By Darren Waters
Technology editor, BBC News website
War is hell, judging by his expression
The most insanely-hyped game of the year has finally arrived on the Xbox 360.
With Microsoft feeling the warmth of its competitors' breath on its neck, it needs a big name game to keep consumers loyal and to put doubt into the mind of gamers thinking of investing in a new console.
Gears of Wars is the kind of title designed to appeal to those gamers who feel the size of one's gun is directly connected to the amount of fun one can have.
It's a third-person shooter, exquisitely-designed and with the kinds of graphics prowess that will give new PlayStation 3 owners a deep pang of regret at spending $600 on their new machine.
From the moment the game starts the beauty of the world that has been created is breathtaking. There might be a touch too much grey in the palette but the visual splendour of buildings, domes, towers, interiors and exteriors would not look out of place in a Peter Jackson movie.
You take control of disgraced soldier Marcus Fenix who is released from jail to help the army battle an alien horde that has long since taken control of Earth.
The principal action of the game revolves around mini-battles: finding cover and unleashing your hellish arsenal on the enemy.
The game utilises a cover system, and wherever you find a wall, piece of smashed masonry, pillar or post you can crouch behind it and then fire of your weapons from a first person perspective.
GEARS OF WAR
Format: Xbox 360
Enduring appeal: 7
The cover system is essential - if you go wading into a battle you will soon find yourself dead. How fortunate then that every space in the game is littered with potential cover.
Although the cover system works as advertised it constrains the game.
Each battle becomes a succession of 3D space invaders: The aliens climb out of an Emergence Hole at some distance, you crouch behind the nearest piece of cover and pick them off one by one until they are dead.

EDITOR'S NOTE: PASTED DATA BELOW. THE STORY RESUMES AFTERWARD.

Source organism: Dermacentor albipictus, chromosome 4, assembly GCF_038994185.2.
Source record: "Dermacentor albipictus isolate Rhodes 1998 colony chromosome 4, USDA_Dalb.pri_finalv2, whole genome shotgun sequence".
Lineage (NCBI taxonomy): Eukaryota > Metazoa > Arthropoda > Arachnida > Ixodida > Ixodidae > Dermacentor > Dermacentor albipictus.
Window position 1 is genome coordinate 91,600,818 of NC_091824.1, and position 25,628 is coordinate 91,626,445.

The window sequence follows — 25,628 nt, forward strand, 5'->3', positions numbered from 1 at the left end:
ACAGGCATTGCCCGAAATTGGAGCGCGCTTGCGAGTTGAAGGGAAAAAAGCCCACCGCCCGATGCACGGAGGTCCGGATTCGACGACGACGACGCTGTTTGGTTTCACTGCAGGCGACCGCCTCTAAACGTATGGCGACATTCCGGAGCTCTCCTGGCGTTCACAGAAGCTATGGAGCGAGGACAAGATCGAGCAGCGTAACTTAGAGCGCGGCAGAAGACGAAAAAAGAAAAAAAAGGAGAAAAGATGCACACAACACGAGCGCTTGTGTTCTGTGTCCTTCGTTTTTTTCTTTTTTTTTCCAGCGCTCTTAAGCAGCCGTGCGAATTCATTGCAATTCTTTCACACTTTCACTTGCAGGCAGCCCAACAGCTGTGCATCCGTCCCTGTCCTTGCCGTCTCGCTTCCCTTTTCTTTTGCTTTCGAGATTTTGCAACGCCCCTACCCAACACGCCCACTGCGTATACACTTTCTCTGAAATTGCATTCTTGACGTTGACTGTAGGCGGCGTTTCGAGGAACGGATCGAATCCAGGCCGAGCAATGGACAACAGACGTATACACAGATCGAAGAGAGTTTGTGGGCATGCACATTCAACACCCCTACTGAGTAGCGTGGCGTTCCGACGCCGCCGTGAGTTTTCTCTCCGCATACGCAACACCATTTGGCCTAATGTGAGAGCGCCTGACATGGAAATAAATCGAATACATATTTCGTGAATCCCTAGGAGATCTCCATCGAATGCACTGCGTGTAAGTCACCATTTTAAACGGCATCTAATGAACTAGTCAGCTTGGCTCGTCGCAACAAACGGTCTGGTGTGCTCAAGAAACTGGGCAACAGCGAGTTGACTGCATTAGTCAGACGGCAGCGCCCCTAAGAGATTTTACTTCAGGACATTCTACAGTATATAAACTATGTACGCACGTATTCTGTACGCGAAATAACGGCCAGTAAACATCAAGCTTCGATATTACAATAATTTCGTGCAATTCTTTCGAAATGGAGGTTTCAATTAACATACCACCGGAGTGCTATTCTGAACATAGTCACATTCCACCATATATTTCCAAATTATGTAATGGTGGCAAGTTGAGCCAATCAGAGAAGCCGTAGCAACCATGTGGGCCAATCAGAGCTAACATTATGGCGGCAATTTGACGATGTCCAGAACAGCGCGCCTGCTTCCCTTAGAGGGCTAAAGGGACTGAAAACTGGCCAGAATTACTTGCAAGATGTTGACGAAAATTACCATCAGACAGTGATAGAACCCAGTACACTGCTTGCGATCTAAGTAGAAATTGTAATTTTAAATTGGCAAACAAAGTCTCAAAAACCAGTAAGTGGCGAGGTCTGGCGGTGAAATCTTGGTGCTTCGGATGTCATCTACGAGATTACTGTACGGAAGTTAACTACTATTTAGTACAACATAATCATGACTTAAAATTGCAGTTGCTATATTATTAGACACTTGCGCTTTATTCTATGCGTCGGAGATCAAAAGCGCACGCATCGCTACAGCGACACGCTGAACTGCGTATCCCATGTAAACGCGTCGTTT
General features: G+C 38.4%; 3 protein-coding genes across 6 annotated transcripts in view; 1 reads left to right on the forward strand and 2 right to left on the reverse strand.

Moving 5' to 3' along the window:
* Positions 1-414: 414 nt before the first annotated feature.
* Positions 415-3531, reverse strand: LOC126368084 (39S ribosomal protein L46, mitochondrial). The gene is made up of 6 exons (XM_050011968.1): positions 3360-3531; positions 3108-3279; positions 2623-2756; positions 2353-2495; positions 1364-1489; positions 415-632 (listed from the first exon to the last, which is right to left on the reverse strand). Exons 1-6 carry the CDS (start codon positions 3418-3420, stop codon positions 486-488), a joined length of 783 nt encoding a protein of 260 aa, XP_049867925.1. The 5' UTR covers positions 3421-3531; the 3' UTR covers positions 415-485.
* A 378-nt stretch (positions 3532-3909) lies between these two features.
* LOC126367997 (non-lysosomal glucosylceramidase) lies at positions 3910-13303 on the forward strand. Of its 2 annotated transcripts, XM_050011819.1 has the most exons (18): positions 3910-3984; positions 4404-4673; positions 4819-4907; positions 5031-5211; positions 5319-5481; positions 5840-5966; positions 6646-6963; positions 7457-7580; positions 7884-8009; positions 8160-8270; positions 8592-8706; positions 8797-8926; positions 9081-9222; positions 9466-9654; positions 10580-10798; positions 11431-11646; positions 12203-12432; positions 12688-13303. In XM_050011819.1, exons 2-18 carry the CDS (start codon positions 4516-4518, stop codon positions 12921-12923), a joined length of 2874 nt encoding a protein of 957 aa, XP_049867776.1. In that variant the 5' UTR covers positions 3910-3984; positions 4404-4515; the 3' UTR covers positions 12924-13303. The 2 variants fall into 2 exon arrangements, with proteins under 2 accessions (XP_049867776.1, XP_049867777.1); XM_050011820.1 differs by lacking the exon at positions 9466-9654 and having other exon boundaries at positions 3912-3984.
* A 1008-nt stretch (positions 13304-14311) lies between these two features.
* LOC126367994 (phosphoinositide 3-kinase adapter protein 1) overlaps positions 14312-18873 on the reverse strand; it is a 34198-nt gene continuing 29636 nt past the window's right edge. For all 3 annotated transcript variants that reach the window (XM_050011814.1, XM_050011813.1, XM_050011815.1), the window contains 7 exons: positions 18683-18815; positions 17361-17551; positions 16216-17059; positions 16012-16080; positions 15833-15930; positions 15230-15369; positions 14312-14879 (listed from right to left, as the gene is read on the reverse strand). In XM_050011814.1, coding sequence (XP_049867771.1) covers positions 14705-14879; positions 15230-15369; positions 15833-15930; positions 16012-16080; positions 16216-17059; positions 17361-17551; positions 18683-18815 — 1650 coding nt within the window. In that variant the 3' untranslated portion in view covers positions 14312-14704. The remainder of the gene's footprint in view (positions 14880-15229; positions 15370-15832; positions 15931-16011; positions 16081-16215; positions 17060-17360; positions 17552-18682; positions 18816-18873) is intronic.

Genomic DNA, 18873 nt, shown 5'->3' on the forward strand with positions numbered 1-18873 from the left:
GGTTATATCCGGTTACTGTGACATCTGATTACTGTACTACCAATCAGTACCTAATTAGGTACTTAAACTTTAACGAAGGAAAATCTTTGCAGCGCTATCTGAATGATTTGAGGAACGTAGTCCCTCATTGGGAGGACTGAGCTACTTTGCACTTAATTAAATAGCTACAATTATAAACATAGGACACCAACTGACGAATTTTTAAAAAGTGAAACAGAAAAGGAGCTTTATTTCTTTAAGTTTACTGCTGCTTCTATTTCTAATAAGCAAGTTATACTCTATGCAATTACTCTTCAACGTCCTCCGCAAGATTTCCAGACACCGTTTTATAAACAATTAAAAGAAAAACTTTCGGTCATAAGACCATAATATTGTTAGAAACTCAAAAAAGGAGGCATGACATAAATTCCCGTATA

Too much emphasis has been placed on cover resulting in a battle experience that can become quickly stale.
The fights are broken up with a series of essentially shallow mini games. In one section you must blow up a series of conveniently located gas canisters in order to illuminate the darkness and ward off a flying horde - similar to the creatures in movie Pitch Black.
It's a game designed for a generation of boys who have drunk too much fizzy pop and eaten too much fast food and judged on those terms it ticks every box.
Blood-thirsty, meaningless violence? - Check
Guitar-edged soundtrack? - Check
B-movie action heroes? - Check
Trite dialogue and narrative? - Check
And so on.
The world of Gears is beautifully drawn - but very grey
But Gears of War is still a lot of fun to play because - like the great arcade games of the 1970s and 1980s - it sticks to its core principles and doesn't deviate for a second and there is an exuberance about the game that survives despite the many flaws.
It's been criticised for being innovation-free but that's a bit unfair. A title like Halo didn't innovate, it simply did everything very well.
Gears is not in the same class; the visual gloss is magnificent - even on non-high definition TVs - but you soon stop looking when you're constantly engaged in yet another battle of hide and seek.
There are lots of neat touches - the use of the Y button to draw gamers' attention to cinematic moments of importance works well, while the online co-operative play is a successful evolution of something Doom 3 started on the Xbox.
Other elements such as the documentary-film camera angle when you run is a lovely moment initially but because you can only really run in a straight line you soon stop doing it once the visual impact has worn away.
Reviews for the game in the US have been lavish in their praise and I feel almost embarrassed that I don't share their enthusiasm.
Gears of Wars is a fine game but - because it is indecently short -all the gloss and glamour wears off very quickly.